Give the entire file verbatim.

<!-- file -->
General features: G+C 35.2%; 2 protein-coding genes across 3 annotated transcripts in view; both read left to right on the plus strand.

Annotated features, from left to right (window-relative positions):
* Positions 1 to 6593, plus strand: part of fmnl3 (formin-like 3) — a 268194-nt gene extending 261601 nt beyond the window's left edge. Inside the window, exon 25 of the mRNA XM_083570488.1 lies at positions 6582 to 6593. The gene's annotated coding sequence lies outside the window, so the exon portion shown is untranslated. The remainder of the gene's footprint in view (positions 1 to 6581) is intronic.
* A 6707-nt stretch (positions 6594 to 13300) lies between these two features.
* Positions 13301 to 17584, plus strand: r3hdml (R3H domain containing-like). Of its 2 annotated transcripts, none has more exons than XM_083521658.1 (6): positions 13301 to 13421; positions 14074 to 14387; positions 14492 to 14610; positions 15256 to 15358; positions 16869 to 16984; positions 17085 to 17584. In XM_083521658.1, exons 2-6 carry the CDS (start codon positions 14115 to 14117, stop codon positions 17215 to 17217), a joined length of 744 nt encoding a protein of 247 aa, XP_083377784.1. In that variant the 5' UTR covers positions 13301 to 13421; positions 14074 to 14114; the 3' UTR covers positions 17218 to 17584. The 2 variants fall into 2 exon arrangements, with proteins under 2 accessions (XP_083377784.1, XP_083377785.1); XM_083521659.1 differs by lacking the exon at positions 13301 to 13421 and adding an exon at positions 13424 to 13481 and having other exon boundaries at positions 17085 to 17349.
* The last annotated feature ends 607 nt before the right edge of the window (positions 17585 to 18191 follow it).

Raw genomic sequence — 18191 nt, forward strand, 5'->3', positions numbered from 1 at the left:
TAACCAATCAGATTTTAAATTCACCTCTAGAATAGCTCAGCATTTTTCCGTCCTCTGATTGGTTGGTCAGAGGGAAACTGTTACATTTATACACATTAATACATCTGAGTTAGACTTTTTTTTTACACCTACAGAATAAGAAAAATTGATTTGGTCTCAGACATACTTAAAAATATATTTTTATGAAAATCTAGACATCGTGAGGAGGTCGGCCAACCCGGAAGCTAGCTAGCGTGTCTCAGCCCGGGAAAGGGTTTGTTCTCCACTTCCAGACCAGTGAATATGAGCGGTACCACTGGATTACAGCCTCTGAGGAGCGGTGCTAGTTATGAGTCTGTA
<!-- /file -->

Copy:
General features: G+C 35.2%; 2 protein-coding genes across 3 annotated transcripts in view; both read left to right on the plus strand.

Annotated features, from left to right (window-relative positions):
* Positions 1 to 6593, plus strand: part of fmnl3 (formin-like 3) — a 268194-nt gene extending 261601 nt beyond the window's left edge. Inside the window, exon 25 of the mRNA XM_083570488.1 lies at positions 6582 to 6593. The gene's annotated coding sequence lies outside the window, so the exon portion shown is untranslated. The remainder of the gene's footprint in view (positions 1 to 6581) is intronic.
* A 6707-nt stretch (positions 6594 to 13300) lies between these two features.
* Positions 13301 to 17584, plus strand: r3hdml (R3H domain containing-like). Of its 2 annotated transcripts, none has more exons than XM_083521658.1 (6): positions 13301 to 13421; positions 14074 to 14387; positions 14492 to 14610; positions 15256 to 15358; positions 16869 to 16984; positions 17085 to 17584. In XM_083521658.1, exons 2-6 carry the CDS (start codon positions 14115 to 14117, stop codon positions 17215 to 17217), a joined length of 744 nt encoding a protein of 247 aa, XP_083377784.1. In that variant the 5' UTR covers positions 13301 to 13421; positions 14074 to 14114; the 3' UTR covers positions 17218 to 17584. The 2 variants fall into 2 exon arrangements, with proteins under 2 accessions (XP_083377784.1, XP_083377785.1); XM_083521659.1 differs by lacking the exon at positions 13301 to 13421 and adding an exon at positions 13424 to 13481 and having other exon boundaries at positions 17085 to 17349.
* The last annotated feature ends 607 nt before the right edge of the window (positions 17585 to 18191 follow it).

Raw genomic sequence — 18191 nt, forward strand, 5'->3', positions numbered from 1 at the left:
TAACCAATCAGATTTTAAATTCACCTCTAGAATAGCTCAGCATTTTTCCGTCCTCTGATTGGTTGGTCAGAGGGAAACTGTTACATTTATACACATTAATACATCTGAGTTAGACTTTTTTTTTACACCTACAGAATAAGAAAAATTGATTTGGTCTCAGACATACTTAAAAATATATTTTTATGAAAATCTAGACATCGTGAGGAGGTCGGCCAACCCGGAAGCTAGCTAGCGTGTCTCAGCCCGGGAAAGGGTTTGTTCTCCACTTCCAGACCAGTGAATATGAGCGGTACCACTGGATTACAGCCTCTGAGGAGCGGTGCTAGTTATGAGTCTGTA